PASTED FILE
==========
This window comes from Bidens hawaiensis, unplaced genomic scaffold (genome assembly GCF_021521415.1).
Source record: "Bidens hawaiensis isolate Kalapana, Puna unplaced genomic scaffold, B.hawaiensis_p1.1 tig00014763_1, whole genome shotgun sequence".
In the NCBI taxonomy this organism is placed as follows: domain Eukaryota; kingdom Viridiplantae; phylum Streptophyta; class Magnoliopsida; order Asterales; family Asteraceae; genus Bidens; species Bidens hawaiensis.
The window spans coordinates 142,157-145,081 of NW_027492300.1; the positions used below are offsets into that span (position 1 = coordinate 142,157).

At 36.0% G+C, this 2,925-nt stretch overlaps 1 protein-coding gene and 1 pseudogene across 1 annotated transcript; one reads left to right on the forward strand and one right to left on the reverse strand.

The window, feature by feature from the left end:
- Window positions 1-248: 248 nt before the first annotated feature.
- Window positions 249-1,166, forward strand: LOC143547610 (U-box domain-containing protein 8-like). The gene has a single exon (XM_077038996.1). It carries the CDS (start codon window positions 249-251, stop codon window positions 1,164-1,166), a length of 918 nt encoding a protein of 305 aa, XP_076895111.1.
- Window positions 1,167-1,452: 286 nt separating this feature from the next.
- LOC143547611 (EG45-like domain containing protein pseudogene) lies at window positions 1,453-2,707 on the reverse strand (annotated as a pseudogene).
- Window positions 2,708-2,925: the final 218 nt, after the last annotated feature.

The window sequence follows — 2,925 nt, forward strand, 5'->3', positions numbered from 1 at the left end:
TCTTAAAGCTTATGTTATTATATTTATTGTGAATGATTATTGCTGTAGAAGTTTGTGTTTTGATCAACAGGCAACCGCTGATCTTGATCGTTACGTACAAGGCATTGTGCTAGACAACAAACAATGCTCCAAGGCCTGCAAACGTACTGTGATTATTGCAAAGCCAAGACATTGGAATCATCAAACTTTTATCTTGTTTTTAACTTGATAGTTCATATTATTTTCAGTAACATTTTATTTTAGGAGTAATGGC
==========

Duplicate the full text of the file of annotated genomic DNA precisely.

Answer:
This window comes from Bidens hawaiensis, unplaced genomic scaffold (genome assembly GCF_021521415.1).
Source record: "Bidens hawaiensis isolate Kalapana, Puna unplaced genomic scaffold, B.hawaiensis_p1.1 tig00014763_1, whole genome shotgun sequence".
In the NCBI taxonomy this organism is placed as follows: domain Eukaryota; kingdom Viridiplantae; phylum Streptophyta; class Magnoliopsida; order Asterales; family Asteraceae; genus Bidens; species Bidens hawaiensis.
The window spans coordinates 142,157-145,081 of NW_027492300.1; the positions used below are offsets into that span (position 1 = coordinate 142,157).

At 36.0% G+C, this 2,925-nt stretch overlaps 1 protein-coding gene and 1 pseudogene across 1 annotated transcript; one reads left to right on the forward strand and one right to left on the reverse strand.

The window, feature by feature from the left end:
- Window positions 1-248: 248 nt before the first annotated feature.
- Window positions 249-1,166, forward strand: LOC143547610 (U-box domain-containing protein 8-like). The gene has a single exon (XM_077038996.1). It carries the CDS (start codon window positions 249-251, stop codon window positions 1,164-1,166), a length of 918 nt encoding a protein of 305 aa, XP_076895111.1.
- Window positions 1,167-1,452: 286 nt separating this feature from the next.
- LOC143547611 (EG45-like domain containing protein pseudogene) lies at window positions 1,453-2,707 on the reverse strand (annotated as a pseudogene).
- Window positions 2,708-2,925: the final 218 nt, after the last annotated feature.

The window sequence follows — 2,925 nt, forward strand, 5'->3', positions numbered from 1 at the left end:
TCTTAAAGCTTATGTTATTATATTTATTGTGAATGATTATTGCTGTAGAAGTTTGTGTTTTGATCAACAGGCAACCGCTGATCTTGATCGTTACGTACAAGGCATTGTGCTAGACAACAAACAATGCTCCAAGGCCTGCAAACGTACTGTGATTATTGCAAAGCCAAGACATTGGAATCATCAAACTTTTATCTTGTTTTTAACTTGATAGTTCATATTATTTTCAGTAACATTTTATTTTAGGAGTAATGGC